Triangle Restaurant Week, a celebration of culinary excellence held at restaurants in Raleigh, Durham, Chapel Hill and surrounding areas, will resume operations from January 24.
The event, which will last until January 30, usually takes place in January and June. Damon Butler, founder of Triangle Restaurant Week, said the event allows restaurants and customers to experience new restaurants.
“Restaurants have more options to go off the menu and try to think of something special and unique to offer diners,” he said. “It’s great fun for chefs and restaurateurs.”
No reservations, tickets or passes are required to attend. Individuals can attend and eat at different prices. A 3-course lunch is $15 and a 2-3 course dinner is $25-$40.
Amber Watson, founder and creator of food blog Bites of Bull City, said she was delighted the event was returning because food plays a huge role in our lives.
“(The) nostalgic piece of us always wants to have a good meal, have fun, get lost in the delicious food and not worry about everything that’s going on,” Watson said.
Coquette Brasserie partner Kevin Jennings said people can be nervous about trying new restaurants because they know what they’re going to spend and where they’re going to spend it. He is delighted that his restaurant has been included in this year’s lineup.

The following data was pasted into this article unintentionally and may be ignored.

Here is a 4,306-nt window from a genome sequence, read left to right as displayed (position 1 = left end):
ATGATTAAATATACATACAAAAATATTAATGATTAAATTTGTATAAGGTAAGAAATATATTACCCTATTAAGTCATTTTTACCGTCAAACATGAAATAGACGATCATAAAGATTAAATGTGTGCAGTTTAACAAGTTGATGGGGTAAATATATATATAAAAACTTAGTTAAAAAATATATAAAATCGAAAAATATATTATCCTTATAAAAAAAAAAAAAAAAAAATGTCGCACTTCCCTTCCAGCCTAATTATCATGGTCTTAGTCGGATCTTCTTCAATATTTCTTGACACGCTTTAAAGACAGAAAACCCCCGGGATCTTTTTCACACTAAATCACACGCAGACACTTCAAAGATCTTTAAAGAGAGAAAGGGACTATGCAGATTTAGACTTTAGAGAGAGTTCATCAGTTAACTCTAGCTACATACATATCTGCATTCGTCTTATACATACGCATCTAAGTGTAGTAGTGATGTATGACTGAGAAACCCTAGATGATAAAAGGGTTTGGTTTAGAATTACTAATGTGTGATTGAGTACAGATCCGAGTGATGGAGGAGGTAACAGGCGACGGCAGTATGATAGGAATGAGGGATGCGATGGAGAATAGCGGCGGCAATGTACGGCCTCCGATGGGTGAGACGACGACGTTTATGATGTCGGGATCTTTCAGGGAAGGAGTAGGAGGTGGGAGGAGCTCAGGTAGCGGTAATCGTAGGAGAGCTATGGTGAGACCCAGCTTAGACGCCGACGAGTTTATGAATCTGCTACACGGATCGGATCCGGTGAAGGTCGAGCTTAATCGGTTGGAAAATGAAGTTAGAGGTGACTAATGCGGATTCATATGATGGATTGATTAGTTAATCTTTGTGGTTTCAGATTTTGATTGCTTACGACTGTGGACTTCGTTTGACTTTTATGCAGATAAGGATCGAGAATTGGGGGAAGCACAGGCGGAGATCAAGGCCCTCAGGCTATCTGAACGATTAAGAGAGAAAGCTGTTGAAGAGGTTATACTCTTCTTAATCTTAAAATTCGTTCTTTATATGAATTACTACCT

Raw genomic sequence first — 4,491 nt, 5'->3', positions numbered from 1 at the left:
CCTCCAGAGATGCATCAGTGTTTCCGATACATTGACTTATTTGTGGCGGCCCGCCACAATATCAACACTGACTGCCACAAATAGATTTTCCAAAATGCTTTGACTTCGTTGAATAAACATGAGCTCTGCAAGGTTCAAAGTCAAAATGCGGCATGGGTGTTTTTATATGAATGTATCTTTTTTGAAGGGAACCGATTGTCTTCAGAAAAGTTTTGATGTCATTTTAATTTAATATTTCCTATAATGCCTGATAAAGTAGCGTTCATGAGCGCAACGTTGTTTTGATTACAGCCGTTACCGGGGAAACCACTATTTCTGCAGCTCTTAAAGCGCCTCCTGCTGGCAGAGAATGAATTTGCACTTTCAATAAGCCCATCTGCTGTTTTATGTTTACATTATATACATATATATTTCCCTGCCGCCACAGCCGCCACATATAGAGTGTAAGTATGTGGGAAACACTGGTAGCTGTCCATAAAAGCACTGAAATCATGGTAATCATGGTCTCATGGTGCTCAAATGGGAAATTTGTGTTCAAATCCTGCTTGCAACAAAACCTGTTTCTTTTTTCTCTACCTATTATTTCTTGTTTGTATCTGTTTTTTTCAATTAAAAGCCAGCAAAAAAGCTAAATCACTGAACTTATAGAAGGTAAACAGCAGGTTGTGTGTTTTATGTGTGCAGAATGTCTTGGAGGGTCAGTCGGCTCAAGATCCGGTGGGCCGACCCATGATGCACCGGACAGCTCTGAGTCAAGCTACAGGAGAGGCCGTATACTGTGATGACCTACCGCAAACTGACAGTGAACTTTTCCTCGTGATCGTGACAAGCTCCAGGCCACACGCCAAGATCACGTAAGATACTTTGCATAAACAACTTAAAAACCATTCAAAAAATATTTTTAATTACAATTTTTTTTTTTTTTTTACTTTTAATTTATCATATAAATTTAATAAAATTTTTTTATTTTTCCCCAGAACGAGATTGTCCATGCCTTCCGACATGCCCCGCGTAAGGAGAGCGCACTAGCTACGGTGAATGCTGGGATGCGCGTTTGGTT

“We’re always so grateful and thankful when the public focuses on restaurants, especially with the last 24 months behind us,” Jennings said.
Impact of the pandemic
Butler said this year’s Triangle Restaurant Week has been affected by the ongoing COVID-19 pandemic.
This year, Butler said the event saw a 30% decline in restaurant attendance, largely due to rising food costs and a shortage of catering staff.
Watson believes there is less excitement surrounding this year’s event compared to previous years due to ongoing struggles within the restaurant industry and fears surrounding COVID-19.
“I wish there were more places, and I wish everyone was more excited about dining and not worried about getting COVID while dining at these lovely places “Watson said.
Jennings said the situation for the restaurant industry hasn’t gotten much worse in the past two years, but he encourages customers to explore new restaurants.
“Get out of your comfort zone, go out to restaurants you’ve never been to, try them and see what you think,” he said. “There are a good amount of really cool restaurants in the Triangle and they are building new ones every day.
The post-pandemic future of Triangle Restaurant Week is also up in the air, Butler said. While dwindling restaurant participation has allowed new restaurants to participate, other restaurants have had to adapt to COVID-19 by offering other options like outdoor dining.
“Over the past year and a half, two years, restaurants have been in a tough spot,” Butler said. “This event is just a reminder to the community that restaurants are an important part of our community and are a great place to work and play.”
Watson said Triangle Restaurant Week is a great way for customers to show their support for local businesses.
“It’s a tough time for restaurants, so it’s a good thing to come out and support them in any way you can,” she said.
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